Tuesday, April 23, 2024
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Arts and Commerce – The New York Times


EAST HAMPTON, N.Y. — “My studio out here isn’t quite as set up for photography as my place in the city,” the artist Cindy Sherman said before the 90th-anniversary gala for Guild Hall. The multidisciplinary arts institution in East Hampton is where a newbie painter named Jackson Pollock once showed his radical drip paintings, and where nearly 60 years later Beyoncé filmed scenes for “Black Is King.”

Ms. Sherman was referring to her compound in nearby Springs, where she has been living since the onset of the pandemic and where she has been focusing on her pottery wheel, rather than the manipulated self-portraits that made her one of the more significant artists of a generation.

“I’m kind of a folk artist now,” she said.

As with much else during these strange days, the Guild Hall wingding had been set back by a year. Lockdown closed the place just as “A History of the Present,” a 2020 exhibition by the artist Robert Longo, was about to open.

Nimbly (and with a generosity for which the artist community tends to get too little credit), Mr. Longo redirected his energy to organizing “All for the Hall,” a benefit sale of works by celebrated friends. The sale “raised a half-million dollars that carried us through this horrible time,” said Andrea Grover, the executive director of Guild Hall.

Daily news updates suggesting that the terrible times are far from over threatened to put a damper on the anniversary gala. Even so, the Hamptons gratin were not to be deterred.

Masked guests, who followed the party’s graphic black, white and red dress code, whipped through an exhibition of Mr. Longo’s monumental neorealist charcoal paintings and then, shod in Gucci slides, Amina Muaddi stilettos and intrecciato slingbacks from Bottega Veneta, hoofed the quarter-mile down Main Street to James Lane.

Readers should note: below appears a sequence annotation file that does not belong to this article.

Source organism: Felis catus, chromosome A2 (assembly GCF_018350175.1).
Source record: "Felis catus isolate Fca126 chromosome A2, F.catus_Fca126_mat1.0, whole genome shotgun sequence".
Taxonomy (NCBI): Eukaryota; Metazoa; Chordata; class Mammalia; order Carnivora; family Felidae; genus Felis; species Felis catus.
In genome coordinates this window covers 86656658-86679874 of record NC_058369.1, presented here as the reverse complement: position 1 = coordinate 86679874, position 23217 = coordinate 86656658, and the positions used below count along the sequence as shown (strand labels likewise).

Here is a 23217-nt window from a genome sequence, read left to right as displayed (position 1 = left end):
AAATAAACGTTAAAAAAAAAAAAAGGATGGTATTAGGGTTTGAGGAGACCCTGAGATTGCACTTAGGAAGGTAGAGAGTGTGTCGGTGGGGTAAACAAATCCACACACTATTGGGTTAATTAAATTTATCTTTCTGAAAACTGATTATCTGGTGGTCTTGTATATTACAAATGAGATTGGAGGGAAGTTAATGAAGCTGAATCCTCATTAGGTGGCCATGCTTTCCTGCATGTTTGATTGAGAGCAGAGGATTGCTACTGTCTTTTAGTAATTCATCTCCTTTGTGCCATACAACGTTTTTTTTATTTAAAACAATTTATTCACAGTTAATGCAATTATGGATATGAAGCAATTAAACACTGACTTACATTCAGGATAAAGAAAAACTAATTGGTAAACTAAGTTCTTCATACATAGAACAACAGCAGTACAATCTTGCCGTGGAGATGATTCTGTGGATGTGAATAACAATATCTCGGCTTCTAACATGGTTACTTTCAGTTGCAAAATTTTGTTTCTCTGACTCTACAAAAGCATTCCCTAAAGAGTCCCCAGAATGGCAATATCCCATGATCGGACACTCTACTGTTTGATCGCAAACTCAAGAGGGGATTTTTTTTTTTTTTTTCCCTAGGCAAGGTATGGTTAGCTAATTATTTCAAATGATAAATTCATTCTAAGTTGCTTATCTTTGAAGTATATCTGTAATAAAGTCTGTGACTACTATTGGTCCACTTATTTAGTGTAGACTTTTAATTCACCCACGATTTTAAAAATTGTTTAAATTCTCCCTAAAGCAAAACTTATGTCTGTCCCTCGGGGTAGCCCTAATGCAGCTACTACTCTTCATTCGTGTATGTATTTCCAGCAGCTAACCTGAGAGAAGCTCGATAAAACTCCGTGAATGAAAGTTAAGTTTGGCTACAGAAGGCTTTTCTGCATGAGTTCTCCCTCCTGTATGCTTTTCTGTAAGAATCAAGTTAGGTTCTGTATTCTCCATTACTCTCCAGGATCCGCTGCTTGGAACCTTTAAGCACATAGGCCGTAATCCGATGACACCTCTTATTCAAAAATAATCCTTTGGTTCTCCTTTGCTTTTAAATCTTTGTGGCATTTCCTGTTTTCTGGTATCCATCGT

There, golf carts waited to transport them down a pea gravel drive to the stupendous ocean-view home of Leila Straus, the widow of the industrialist and arts patron Mickey Straus.

Crowding a check-in desk up front was a blend of artists (Ugo Rondinone, Alexis Rockman, Mr. Longo, Ms. Sherman, Rashid Johnson, Bryan Hunt), collectors and irascible celebrities (Alec Baldwin), all obediently producing the latest party must-have: proof of vaccination.

Once past the doorkeepers, guests entered an Oz-like 11-acre property whose emerald lawn, thick as a carpet, overlooked the Maidstone Club golf course across Hook Pond.

Elsewhere in the Hamptons that weekend, revelers were surely fueling up for tequila-fueled raves. Yet the Guild Hall gala was as sedate as a bingo hall. The easy listening D.J. music floating on evening zephyrs suggested this may have been a matter of target demographics.

“All the men look like Walter Isaacson,” said a guest, nibbling a toast round topped with burrata, a single fava bean and olive oil “pearls.” That was not entirely the case. Some resembled Warren Buffett.

Still, philanthropists remain the lifeblood of crucial arts institutions like Guild Hall. And if the aggregate worth of the assembled could go a long way toward settling the national debt, the fact that the ultrarich are out and spending again should be taken as good news. “The pandemic isn’t over yet,” said Ms. Grover, the director of the museum.

And seemingly the wealth divide will long outlast the pandemic.

“The value of this property is probably 100 times my entire net worth,” a reporter remarked to one guest who manages a large hedge fund.

“I didn’t know you were that rich,” he replied.


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